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Justice Walking evokes solidarity among communities

Justice Walking evokes solidarity among communities

As a Jesuit University, Loyola offers many faith and justice-based programs that allow students to interact with the injustices of the world firsthand. Justice Walking, developed by Just Faith Ministries, is one of these programs Loyola offers to students during the spring semester.

This eight-week program is meant to engage students in community through prayer, action, and shared dialogue with fellow justice walkers, or j-walkers. The program is organized so that every other week students are able to engage in meaningful interactions with members of My Sister’s Place Lodge.

My Sister’s Place Lodge is a transitional housing program for homeless women diagnosed with mental disabilities in the Baltimore community. The program provides 24-hour support for these women while also working to help them develop key life skills.

During the weeks that students visit My Sister’s Place Lodge, they partake in art therapy with four to 10 of the women that live there. Throughout these sessions, students have the opportunity to work on group as well as individual projects with the women while also participating in a dialogue with them.

Hannah Lee ’20 participated in Justice Walking last spring.

“I learned that art is a great outlet to cope with any emotional or mental struggles one might be going through,” Lee said. “More importantly, the women there really appreciated having young visitors to accompany them in something so intimate and special.”

Through these art therapy exercises, students are able to share their stories while also hearing the stories of the women that live at the center. This model of engaging in community follows a theory posed by the Rev. Peter-Hans Kolvenbach that:

“Solidarity is learned through contact rather than concepts. When the heart is touched by direct experience, the mind may be challenged to change. Personal involvement with innocent suffering, with the injustice others suffer, is a catalyst for solidarity which then gives rise to intellectual inquiry and moral reflection.”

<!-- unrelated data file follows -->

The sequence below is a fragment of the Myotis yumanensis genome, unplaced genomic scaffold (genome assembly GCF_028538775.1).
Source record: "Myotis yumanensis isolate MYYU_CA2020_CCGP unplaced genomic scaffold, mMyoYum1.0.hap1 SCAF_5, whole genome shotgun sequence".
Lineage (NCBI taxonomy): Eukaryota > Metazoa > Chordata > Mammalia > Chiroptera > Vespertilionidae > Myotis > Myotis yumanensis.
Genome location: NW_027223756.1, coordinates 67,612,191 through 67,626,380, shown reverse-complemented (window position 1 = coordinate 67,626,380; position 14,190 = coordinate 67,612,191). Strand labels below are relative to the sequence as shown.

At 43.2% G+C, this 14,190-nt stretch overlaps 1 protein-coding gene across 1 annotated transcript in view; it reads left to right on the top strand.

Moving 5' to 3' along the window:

Lee found that this was true of her experience with Justice Walking.

“They told us that us coming brightened their day and gave them hope for the future. We heard some of their life experiences and stories, which was always so very inspiring and eye-opening,” she said. “It was just so peaceful and meaningful to spend an hour of my Monday evening with them.”

During the weeks that students don’t participate in the art therapy sessions at My Sister’s Place Lodge, they attend sessions on campus with other members of the program to discuss different social justice issues affecting the Baltimore and great world community.

Assistant Director of Campus Ministry Elise Gower explained that these sessions are uniquely shaped to mirror the structure of the Catholic Mass. They begin with the Liturgy of the Word by reading stories from the community in the form of news articles.

Each week students bring in different news articles that reflect a story from the community, and in turn, the session’s dialogue typically flows from the social justice issues present in the story.

“Students can bring in all different justice issues,” Gower said.

However, the conversation does typically surround a different topic based off of the seven themes of the Catholic Social Teachings: life and dignity of the human person; call to family, community, and participation; rights and responsibilities; option for the poor and vulnerable; the dignity of work and the rights of workers; solidarity; and lastly care for God’s creation.

Together these seven themes create a basic curriculum for the program to follow throughout the semester.

Additionally, students are given supplementary materials to read throughout the semester with the books “A Monk in the Inner City” by Mary Lou Kownacki and “With Open Hands” by Henri Nouwen.

Graduate Assistant of Social Justice and Immersion Elizabeth Nawrocki will be running Justice Walking in the spring and also explained that each week students will be given different action items to complete that week.

“Students will be challenged to increase or decrease different practices each week,” she said.

For example, students might be challenged to increase the amount of local shopping they do opposed to commercial shopping or decrease the amount of screen time they have to spend more time in silence and reflection.

At the end of the semester, students will have built a better understanding of their relationships with other people as well as their responsibilities to others and the world.

For more information:


Featured photo courtesy of Aaron Blanco


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Justice Walking evokes solidarity among communities